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Zen and the Art of Game Design

While chomping through the remainder of Robert M. Parsig’s epic book during this flight my thoughts pondered over how game design might exist within a qualitative value system in both a practical and metaphysical sense.

While reading a few things became apparent:

We are becoming lost in our own mythos.

As this gaming medium grows older its concerned professionals and academics, talented & hardworking, have become hopelessly wrapped up in Aristotelian method. New genres, definitions, mechanics, and algorithms are churned out continually, ‘experts’ of the medium go to enormous lengths to rationalise & categorise these entities into rigid defined objective blocks. Why experts do this? …Because of our faith that we can design our own successful games out of these blocks. The problem is that belief is  a complete lot of offal, and has lead in an awful lot of smart people to squander their time making low quality games.

Any salty developer who has seen the tides of change knows there will never be a formula to winning, no matter what infallible tower of logic we try to build.

Scientific method applied to game design makes little sense.

In science we try our best to approximate the rules of nature. Through testing and hypothesis mankind brings itself closer to finding what’s ultimately ‘true’ in our universe. Over time we have come to regard this scientific method of hypothesis and testing as the beacon of civilisation. To the extent that as a collective we consider it our manifest destiny to shine a light on all of natures secrets.

It will come as no surprise that game developers and academics are mere humans. Being wrapped up in our value system we diligently apply scientific reasoning to games in order to seek out the pure ‘truth’ of it. Only that the ‘truth’ designers seek in our field is ultimately engagement, a totally subjective phenomenon experienced by individuals.

Our beliefs are proven wrong continually, yet we are incapable of letting go of them. Because to let go seems crazy.

Routinely we see games that do not adhere to established formulas of engagement become successes. When this happens designers: A) Twist existing success formulas to incorporate our new reality B) Create new hypothesis on what creates engagement, add it to our forever growing list C) Be devout, hold on to existing beliefs and dismiss anomaly as a fluke.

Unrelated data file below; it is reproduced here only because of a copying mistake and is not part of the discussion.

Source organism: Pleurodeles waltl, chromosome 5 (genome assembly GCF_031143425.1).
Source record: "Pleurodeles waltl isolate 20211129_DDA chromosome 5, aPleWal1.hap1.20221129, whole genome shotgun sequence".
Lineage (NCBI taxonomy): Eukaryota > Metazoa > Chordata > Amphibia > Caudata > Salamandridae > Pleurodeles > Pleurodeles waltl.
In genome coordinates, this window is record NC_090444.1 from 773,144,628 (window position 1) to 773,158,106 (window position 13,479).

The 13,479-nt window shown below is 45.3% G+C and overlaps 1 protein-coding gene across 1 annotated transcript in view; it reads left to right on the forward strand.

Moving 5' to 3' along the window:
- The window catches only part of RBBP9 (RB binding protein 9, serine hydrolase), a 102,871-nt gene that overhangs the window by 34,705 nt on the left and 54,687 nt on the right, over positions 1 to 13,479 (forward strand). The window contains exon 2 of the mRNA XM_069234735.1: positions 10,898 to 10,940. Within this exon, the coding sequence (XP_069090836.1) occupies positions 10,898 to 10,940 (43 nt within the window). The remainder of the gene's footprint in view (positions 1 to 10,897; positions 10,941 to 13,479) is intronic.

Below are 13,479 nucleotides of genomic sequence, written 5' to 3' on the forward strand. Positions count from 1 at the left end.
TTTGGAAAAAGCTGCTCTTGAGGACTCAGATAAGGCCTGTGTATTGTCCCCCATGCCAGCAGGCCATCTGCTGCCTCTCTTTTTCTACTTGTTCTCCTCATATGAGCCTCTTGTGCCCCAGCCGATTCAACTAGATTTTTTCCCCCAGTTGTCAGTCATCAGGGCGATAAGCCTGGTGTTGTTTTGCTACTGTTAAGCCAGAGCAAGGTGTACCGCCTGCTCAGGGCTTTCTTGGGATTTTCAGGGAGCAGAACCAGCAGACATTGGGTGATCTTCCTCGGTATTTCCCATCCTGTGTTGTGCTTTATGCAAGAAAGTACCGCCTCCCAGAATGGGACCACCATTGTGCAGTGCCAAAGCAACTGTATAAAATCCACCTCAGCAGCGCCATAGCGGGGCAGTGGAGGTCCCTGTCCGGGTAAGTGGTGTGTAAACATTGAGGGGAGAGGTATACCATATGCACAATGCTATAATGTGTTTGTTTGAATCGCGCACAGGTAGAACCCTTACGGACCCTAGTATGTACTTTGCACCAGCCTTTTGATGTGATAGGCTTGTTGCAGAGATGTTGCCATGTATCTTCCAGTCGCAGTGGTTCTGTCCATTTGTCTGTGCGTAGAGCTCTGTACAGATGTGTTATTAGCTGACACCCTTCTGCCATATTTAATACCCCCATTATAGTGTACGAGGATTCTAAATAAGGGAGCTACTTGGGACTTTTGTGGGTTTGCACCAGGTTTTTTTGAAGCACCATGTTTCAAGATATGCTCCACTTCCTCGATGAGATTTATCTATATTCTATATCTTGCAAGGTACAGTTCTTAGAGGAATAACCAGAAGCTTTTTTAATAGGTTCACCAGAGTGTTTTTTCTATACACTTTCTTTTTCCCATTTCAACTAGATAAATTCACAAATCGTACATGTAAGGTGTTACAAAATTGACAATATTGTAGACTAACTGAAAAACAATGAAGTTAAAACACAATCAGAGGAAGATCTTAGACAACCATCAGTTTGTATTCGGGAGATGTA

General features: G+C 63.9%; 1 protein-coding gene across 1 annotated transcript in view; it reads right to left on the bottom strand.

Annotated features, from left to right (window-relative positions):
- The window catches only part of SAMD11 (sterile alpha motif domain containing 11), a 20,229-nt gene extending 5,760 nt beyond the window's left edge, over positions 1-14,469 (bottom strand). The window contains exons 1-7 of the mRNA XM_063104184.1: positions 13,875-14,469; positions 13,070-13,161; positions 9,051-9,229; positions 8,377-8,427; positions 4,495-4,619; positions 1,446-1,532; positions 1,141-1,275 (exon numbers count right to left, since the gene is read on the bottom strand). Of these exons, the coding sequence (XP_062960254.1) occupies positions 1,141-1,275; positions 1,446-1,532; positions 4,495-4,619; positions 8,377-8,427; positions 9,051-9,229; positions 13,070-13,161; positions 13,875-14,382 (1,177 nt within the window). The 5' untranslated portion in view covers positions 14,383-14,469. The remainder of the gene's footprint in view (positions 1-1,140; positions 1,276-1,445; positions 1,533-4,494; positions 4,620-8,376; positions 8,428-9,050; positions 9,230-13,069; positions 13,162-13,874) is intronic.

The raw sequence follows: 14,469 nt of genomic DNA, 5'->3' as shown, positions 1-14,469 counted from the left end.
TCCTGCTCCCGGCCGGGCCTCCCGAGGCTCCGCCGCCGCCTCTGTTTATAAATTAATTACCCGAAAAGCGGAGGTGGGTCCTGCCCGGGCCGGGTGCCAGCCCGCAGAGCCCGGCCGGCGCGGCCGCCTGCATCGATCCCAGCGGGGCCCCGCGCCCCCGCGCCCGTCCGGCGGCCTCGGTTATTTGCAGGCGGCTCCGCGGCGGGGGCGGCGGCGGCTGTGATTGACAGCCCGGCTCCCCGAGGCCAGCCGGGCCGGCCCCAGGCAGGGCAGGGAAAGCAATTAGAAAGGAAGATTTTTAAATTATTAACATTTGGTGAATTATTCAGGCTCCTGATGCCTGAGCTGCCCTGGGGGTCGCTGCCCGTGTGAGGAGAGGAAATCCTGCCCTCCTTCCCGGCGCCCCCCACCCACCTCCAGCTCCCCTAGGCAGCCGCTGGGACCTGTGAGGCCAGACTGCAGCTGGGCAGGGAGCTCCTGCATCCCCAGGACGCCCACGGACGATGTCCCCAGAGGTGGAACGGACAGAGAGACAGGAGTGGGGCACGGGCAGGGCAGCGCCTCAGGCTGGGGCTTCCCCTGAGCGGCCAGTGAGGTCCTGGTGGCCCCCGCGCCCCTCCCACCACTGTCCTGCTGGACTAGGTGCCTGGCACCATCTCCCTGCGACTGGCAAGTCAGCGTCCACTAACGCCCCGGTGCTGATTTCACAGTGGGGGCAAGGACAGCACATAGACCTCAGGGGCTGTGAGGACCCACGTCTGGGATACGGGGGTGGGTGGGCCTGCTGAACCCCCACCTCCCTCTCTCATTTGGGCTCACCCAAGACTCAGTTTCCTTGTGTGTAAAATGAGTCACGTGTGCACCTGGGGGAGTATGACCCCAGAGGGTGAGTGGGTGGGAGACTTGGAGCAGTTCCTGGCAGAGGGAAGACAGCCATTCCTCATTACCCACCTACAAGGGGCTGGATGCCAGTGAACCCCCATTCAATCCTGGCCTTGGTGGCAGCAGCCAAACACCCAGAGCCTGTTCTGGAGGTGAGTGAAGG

We cling to objectivity as it seems that to let go of it is to admit that game design is a purely subjective discipline, hence cannot be rationalised. On the shop floor its far easier these days to say things like ‘Our parts mechanic will drive revenue and retention’ rather than ‘Our game will succeed because we care about it, hence players will care about it’.

Our methodology is cheapening what we make.

We butcher games up into subjective and objective chunks, game teams will commonly consist of people who are classical (concerned with underlying forms and architecture) and romantic (concerned with aesthetic, connotation and feeling) thinkers who work on each chunk. Game design could be considered the thread that joins these equally important schools of thought to create something engaging and stimulating. When game design as a profession becomes scientific and objective in nature we wind up shipping ugly products that are objectively good but very often subjectively bad.

Game design should not be regarded as objective nor subjective, but qualitative.

Game designers are seekers of high quality experiences. If you are a designer and you do not strive to live a high quality life how can you hope to create a high quality game? Without a natural feeling for what is ‘good’ we often rely on tips and tricks as a shortcut to try and achieve it, throwing in mechanics, features and flourishes that we have seen elsewhere and often coming up short. If one truly wanted to make the perfect game that engages millions, then it follows you must strive to live perfectly, then design naturally.

It’s 2am now and this plane is shuddering through the early Bangalore mist, soon we will touch down. Thanks Parsig.

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